Interestingly, even activists such as 60 year old psychologist Madiha al-Ajroush state that they “don’t want to break any laws,” while pursuing their agenda. Thus, it appears that even the rebels have not broken free of the culture of acquiescence long imposed on women via Saudi traditions. Nor do they seem to be in a hurry to divorce such values as they pursue progressive reforms.
Furthermore, as the Saudi brand of Islam is almost indistinguishable from the local culture, dissatisfaction with change often surfaces as accusations of un-Islamic behavior. For instance, Princess Reema Bint Bandar al-Saud, who runs a Harvey Nichols Department store in Riyadh, recently received a phone call from an irate customer regarding the Princess’s choice to play music in the store. The complaint came from one of her most frequent shoppers-a woman who has spent thousands of dollars during each of her many visits.
Princess Reema decided to do away with the music but has continued to push for something even more controversial: building a staff of female employees. While the Princess believes women’s empowerment and inclusion are imperative for the Kingdom’s future prosperity, the women who work for her are frequently driven by more immediate economic needs. For them, joining the workforce generally is not a political statement, act of rebellion, or even a matter of pride. In fact, they and their families often hide the truth from others like teenagers hide tattoos from their parents. The laws may have relaxed, but the taboos remain strong.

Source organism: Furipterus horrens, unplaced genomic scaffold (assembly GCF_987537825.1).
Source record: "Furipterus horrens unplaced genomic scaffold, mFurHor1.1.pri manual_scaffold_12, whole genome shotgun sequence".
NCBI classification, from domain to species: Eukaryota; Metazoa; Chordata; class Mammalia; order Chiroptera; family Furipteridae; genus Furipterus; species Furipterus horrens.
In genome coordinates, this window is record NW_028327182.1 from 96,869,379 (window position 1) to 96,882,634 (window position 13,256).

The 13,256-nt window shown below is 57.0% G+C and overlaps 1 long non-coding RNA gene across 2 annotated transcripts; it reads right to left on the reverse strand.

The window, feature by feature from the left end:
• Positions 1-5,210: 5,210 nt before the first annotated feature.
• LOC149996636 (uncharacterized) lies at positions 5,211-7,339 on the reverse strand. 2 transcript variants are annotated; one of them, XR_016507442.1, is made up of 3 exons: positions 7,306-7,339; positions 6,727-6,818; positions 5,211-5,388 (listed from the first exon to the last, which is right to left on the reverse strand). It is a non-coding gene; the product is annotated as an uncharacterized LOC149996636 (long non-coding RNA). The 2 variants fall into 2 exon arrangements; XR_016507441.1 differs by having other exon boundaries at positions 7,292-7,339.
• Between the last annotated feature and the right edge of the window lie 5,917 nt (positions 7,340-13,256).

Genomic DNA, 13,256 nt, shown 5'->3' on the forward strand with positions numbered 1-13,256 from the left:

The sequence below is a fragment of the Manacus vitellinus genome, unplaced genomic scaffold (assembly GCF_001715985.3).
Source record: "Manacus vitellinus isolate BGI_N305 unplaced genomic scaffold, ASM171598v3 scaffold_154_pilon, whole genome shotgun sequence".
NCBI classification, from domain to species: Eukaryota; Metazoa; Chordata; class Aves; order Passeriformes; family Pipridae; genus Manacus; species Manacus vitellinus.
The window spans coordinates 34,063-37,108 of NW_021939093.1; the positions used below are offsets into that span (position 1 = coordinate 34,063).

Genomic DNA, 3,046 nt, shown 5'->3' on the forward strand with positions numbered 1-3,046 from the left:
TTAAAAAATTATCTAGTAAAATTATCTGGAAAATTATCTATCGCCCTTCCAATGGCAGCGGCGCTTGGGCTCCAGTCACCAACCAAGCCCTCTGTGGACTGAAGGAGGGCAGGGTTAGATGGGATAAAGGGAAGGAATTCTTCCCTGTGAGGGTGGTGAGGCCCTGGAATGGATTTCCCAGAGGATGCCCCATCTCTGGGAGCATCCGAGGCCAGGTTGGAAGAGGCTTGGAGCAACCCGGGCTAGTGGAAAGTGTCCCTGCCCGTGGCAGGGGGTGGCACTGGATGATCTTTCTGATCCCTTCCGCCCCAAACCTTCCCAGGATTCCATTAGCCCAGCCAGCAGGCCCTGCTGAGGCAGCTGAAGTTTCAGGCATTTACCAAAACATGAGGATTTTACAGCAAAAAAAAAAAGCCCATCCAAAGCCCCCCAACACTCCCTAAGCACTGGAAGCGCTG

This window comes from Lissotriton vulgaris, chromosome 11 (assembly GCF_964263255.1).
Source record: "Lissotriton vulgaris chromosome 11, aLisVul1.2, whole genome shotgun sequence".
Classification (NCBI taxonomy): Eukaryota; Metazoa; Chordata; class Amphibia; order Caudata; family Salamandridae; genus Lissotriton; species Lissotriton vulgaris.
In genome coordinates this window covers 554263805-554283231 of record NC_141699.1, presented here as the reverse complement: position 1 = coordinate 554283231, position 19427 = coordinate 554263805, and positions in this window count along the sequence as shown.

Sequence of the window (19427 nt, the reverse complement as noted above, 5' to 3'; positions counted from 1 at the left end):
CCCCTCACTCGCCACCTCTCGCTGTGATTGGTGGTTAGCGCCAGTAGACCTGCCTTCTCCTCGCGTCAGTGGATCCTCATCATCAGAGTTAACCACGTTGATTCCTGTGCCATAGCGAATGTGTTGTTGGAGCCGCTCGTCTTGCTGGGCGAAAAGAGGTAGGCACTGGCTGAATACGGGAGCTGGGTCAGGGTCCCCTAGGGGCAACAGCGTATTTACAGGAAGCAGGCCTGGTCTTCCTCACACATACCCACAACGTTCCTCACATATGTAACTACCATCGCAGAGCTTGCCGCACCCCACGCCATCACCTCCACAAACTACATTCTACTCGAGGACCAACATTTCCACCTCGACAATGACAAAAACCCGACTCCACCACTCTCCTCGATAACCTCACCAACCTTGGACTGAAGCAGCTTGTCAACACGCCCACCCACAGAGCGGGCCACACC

Amusingly, conservatives may be right to worry about Western imperialism shaping Saudi culture and politics, albeit not through the direct and targeted interference by foreign governments that the Sheiks have generally feared. Travel, education abroad, social media, and satellite television have proven to be highly effective vectors for transferring cultural values. As this 21st century form of imperialism has resulted from simply opening channels for information exchange as well as increased mobility across borders, it is more difficult to combat. War cannot be waged against some foreign “other” as the perpetrators are the country’s own citizens.
For example, Princess Reema’s father served as ambassador to the United States for 17 years: she herself grew up in Washington D.C. and attended George Washington University. Her American upbringing and education has no doubt influenced her outlook and drive for strengthening the role of women in Saudi society. Likewise, women such as Madiha Al-Ajroush and the others who participated in the Driving Protest, learned how to drive and obtained their licenses abroad.
Of course, a few rebellious princesses and well-to-do professionals will not be enough to precipitate constitutional changes. Before any laws pass, cultural values must shift at a more popular level. Fortunately for the rebels, it does appear that exposure to the norms and practices of other cultures is slowly shaking the rigid adherence to traditions which has characterized the nation’s men, but more importantly, women, for so long.
Meanwhile, the activists continue to have humble goals. They are neither looking for a revolution, nor for an aggressive campaign launched by sympathizers from neighboring and distant nations to help their cause. They do believe, however, that a new generation that has wholeheartedly embraced the global culture of hashtags and retweets can ultimately bring about the progress they have so long waited for.